The Small Fishroom
Left side of a small fishroom with
8ft. X 9ft. dimensions and 750 gallons
Fishrooms come in many different sizes, shapes, and equipment contained. Over the years I have visited many fishrooms and wondered at some of the larger ones, with many aquariums filling up a large room or even a whole basement. I still marvel at how some aquarists can feed, clean, and change water in so many tanks spread over such a large area. The new automatic water changing systems and aquarium equipment are wonderful and have helped to ease that burden for many. We each approach our hobby from a different angle---that is what keeps our hobby so interesting and why we can learn from others. With this article I will explain what I have done with my fishroom and how it operates, hoping that some ideas may help others.
I have kept, bred, and raised tropical fish since 1952 when I was 12 years old. In 1980 I had a chance to design and build a small fishroom with the help of a carpenter. I wanted it to be compact to save on space, energy, and steps (and to fit in the space I had available!). The space ended up being 8 by 9 feet inside dimensions with a door in the center of one end and a small basement window in the other. It was insulated well all around with the vapor barrier on the inside (painted aluminum-faced plywood). The floor was left as cement to handle any moisture where spilled water could be cleaned up or evaporate quickly. There was no drain in the room, but a sump pump well and laundry sinks were nearby to offer water and drainage access. A solid rack was built of wood (4x4s) on the left side of the room that would hold 28 20 gallon long aquariums in 4 tiers. These were placed end out for viewing fish. This size tank was picked because of its large relative surface area and it is the maximum length where they can be maintained by reaching in from the end. Lighting is from single bulb florescents, one above every 4 tanks. These tanks are used to house breeders and grow out fry. On the right side of the room is a wooden structure holding ten gallon tanks and several smaller tanks and jars from 1 to 3 gallons. Tanks on this side of the room are used for breeding, hatching eggs, and early feeding of fry. Electrical outlets were installed that were connected to a heavy duty timer outside the room for lighting. A 1/10th hp blower is used to supply air to the many outlets. The total water capacity of my fishroom is 756 gallons, which is about the maximum I am willing to take care of.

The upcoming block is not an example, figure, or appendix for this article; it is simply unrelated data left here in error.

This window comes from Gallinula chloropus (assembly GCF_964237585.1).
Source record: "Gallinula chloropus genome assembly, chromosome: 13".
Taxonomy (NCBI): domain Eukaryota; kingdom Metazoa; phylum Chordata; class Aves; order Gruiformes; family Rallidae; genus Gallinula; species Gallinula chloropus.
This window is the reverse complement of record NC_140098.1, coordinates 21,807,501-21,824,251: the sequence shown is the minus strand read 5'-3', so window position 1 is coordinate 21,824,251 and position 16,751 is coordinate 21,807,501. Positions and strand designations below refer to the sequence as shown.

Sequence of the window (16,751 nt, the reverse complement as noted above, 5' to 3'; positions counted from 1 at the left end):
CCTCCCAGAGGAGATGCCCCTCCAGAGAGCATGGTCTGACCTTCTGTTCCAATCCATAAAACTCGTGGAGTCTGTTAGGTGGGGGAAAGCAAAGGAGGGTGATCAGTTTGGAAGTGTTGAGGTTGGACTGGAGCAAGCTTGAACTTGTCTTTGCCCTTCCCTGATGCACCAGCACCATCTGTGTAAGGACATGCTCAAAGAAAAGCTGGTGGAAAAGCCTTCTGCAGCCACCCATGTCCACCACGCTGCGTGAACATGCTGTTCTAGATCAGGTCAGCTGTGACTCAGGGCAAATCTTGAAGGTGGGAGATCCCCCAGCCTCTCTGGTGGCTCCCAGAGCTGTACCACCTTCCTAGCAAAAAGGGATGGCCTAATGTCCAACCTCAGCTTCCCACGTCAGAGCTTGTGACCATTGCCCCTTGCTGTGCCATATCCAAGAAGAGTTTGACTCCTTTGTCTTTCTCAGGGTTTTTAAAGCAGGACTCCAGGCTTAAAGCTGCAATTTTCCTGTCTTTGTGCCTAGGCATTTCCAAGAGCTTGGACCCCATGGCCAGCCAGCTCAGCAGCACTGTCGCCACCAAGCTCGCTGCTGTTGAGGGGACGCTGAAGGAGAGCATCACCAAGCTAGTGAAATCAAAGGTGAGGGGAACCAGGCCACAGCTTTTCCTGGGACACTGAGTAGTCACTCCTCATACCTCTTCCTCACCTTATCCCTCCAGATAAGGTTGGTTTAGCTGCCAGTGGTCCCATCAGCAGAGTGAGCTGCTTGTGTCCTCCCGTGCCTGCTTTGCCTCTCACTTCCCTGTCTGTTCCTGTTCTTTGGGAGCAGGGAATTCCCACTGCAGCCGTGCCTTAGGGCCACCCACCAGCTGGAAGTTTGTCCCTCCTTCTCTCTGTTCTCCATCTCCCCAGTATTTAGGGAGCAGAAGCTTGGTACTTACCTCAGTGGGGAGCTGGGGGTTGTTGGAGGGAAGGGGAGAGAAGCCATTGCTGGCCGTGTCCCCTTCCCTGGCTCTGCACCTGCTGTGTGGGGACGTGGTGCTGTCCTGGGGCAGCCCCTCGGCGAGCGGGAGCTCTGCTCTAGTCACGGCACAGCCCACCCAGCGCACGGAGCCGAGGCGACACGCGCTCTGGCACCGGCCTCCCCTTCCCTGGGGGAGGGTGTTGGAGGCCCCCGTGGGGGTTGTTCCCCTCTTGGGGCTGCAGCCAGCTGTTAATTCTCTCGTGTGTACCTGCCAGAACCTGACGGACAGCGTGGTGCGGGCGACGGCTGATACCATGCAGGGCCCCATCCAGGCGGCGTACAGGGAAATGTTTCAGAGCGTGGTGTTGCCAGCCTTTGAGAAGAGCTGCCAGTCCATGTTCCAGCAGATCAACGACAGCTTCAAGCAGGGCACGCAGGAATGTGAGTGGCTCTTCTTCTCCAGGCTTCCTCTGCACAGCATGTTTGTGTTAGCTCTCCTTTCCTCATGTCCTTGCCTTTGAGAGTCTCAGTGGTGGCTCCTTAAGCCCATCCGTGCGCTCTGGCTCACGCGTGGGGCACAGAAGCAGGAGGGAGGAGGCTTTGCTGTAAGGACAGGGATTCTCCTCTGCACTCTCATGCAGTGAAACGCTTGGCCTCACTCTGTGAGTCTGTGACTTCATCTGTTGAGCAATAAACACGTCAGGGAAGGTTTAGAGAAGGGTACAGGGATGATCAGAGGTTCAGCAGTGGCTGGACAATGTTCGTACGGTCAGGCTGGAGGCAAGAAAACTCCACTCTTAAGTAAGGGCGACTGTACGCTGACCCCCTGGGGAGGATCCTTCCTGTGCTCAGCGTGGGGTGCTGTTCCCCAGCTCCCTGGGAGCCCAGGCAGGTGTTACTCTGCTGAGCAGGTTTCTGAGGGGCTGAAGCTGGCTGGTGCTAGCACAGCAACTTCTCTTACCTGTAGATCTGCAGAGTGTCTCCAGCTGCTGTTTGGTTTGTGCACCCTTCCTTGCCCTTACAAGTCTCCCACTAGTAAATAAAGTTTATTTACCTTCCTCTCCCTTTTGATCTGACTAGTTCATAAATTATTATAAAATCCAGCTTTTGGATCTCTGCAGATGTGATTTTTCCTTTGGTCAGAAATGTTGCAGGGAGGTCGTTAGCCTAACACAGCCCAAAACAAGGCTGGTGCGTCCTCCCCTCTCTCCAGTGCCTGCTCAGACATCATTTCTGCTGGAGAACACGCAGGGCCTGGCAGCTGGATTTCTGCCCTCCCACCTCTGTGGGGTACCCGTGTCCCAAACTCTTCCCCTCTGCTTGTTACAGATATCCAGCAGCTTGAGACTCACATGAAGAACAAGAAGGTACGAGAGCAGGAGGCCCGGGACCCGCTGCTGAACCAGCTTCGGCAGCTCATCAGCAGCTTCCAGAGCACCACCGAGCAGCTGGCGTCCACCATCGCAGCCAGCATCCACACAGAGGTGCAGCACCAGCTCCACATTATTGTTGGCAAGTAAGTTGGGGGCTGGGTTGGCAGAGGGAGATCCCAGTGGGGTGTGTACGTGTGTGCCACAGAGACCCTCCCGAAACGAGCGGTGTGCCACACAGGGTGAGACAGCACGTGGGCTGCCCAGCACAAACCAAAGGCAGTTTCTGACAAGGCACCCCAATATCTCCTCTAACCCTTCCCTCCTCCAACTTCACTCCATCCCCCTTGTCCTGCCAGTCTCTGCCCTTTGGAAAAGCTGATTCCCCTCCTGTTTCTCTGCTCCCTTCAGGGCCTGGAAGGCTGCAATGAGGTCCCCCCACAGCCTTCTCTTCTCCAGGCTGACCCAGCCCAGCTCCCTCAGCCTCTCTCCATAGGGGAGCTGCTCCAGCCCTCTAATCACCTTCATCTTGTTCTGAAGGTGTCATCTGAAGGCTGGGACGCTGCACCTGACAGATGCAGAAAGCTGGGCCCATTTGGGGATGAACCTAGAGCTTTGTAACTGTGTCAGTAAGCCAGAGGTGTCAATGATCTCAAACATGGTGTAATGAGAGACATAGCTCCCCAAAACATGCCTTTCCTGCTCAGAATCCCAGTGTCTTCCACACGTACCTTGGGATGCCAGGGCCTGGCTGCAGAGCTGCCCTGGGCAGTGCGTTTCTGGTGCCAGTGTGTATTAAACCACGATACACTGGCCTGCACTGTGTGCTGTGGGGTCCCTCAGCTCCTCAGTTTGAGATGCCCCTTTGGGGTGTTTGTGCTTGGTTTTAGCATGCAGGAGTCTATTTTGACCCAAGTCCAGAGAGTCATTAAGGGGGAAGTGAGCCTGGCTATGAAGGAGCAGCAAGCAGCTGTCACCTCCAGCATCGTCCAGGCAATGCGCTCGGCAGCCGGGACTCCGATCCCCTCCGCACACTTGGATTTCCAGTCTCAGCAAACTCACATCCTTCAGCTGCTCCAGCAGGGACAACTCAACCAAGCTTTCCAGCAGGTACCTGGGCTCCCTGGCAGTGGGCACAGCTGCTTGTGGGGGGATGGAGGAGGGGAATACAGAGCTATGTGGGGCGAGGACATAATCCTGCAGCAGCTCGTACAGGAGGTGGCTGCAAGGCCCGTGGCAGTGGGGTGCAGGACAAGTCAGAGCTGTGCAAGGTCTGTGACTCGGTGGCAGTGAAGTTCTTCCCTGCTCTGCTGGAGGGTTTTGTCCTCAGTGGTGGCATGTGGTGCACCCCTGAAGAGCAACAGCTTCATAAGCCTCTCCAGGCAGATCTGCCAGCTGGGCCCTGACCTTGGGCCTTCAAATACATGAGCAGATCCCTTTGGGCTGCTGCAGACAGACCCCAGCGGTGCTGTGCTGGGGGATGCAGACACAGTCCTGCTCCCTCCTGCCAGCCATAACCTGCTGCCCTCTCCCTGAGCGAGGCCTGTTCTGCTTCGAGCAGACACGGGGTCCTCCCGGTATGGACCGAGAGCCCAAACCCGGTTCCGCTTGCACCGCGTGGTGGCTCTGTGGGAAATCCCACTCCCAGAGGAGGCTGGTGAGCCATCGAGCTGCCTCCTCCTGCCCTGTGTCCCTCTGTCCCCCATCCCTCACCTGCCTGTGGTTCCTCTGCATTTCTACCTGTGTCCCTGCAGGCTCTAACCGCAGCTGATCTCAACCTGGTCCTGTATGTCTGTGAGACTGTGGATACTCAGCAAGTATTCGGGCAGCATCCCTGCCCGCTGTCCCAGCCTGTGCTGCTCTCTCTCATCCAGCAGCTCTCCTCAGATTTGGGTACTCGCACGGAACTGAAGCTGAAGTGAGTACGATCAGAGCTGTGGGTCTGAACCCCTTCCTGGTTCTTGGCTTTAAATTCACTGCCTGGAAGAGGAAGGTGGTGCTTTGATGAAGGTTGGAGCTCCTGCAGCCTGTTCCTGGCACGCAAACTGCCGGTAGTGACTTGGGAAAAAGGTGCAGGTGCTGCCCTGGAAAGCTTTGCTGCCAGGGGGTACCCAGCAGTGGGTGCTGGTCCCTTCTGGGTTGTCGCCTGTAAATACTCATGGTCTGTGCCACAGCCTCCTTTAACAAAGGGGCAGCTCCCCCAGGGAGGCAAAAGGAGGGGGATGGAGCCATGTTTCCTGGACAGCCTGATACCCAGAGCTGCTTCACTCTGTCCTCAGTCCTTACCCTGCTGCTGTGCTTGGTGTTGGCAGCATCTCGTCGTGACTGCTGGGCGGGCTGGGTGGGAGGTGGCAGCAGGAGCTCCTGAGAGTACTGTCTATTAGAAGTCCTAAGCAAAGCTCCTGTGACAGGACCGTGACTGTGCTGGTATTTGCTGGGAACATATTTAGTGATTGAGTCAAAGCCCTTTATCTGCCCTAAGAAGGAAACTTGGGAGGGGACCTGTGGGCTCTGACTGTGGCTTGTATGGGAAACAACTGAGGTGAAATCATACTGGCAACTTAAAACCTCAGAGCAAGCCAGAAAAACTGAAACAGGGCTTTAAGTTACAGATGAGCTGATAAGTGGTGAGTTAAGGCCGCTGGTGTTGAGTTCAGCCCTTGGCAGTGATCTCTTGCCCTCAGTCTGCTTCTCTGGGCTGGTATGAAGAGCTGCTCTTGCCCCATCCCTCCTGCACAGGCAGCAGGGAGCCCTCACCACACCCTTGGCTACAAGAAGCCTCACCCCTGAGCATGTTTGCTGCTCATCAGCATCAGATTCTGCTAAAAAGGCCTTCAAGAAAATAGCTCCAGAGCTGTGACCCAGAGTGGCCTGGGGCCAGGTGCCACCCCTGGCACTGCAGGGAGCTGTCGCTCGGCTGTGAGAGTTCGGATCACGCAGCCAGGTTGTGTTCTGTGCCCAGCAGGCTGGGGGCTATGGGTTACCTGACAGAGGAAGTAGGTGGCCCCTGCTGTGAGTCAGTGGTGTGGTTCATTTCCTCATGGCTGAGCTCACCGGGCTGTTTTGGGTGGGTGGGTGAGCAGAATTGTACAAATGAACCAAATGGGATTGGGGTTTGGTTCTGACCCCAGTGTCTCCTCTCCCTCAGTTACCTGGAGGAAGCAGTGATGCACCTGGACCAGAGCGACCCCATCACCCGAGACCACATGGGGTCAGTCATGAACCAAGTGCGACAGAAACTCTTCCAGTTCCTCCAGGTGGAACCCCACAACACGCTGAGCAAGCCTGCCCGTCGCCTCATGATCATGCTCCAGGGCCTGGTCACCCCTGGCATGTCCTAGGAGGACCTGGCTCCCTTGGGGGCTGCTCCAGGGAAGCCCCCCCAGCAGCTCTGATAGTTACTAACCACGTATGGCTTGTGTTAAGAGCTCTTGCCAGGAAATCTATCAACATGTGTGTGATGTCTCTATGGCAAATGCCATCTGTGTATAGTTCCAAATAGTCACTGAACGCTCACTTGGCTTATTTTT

Because of the close quarters, there was no way I could drill tanks and have room for an automatic drainage system, so I designed a manual siphon and fill up approach that was as efficient as possible. A 5/8th inch garden hose that could reach all the tanks in the room was installed. This exited the room and dropped 2-3 feet below the floor into the sump pump well for faster siphoning even from the lower tanks. It is important that the fittings or connectors on this hose do not restrict the opening to reduce siphon flow. A ball of plastic screening over the intake of the siphon will prevent all but the smallest babies from being sucked up, yet detritus on a bare tank bottom can be picked up with it. Because the tanks are so close together, the siphon can be maintained to drain all tanks at once if it is hopped quickly from tank to tank. At one point I wanted to speed up the siphoning so I added another 5/8 inch hose. By tying the 2 siphon hoses together in the tanks with rubber bands and starting 2 siphons at the sump well, I could drain the tanks in half the time! I generally will change 50% of tank water each time. To fill the tanks back up, I put a hose connector on the end and attach it to the laundry faucet which mixes hot and cold water. With the siphon end in the first tank to fill, I turn on the hot water and then the cold, adjusting the temperature with the faucet by feeling how hot or cold the exiting pipe is. Then I go into the fishroom and add dechlorinator as the water fills up the tank. The hose can be jumped to adjacent tanks and water caught in a cut-off gallon jug when going around posts or across the room so that the water flow is continuous. Although I have a 50 gallon water heater, it is necessary to let it replenish itself one or two times, depending on the season (how cold the tapwater is). A very important detail when adding tapwater is to let the water splash vigorously into the tank, especially in the cold season. This helps dissipate the trapped gasses that cause gas embolism in the fishes’ gills.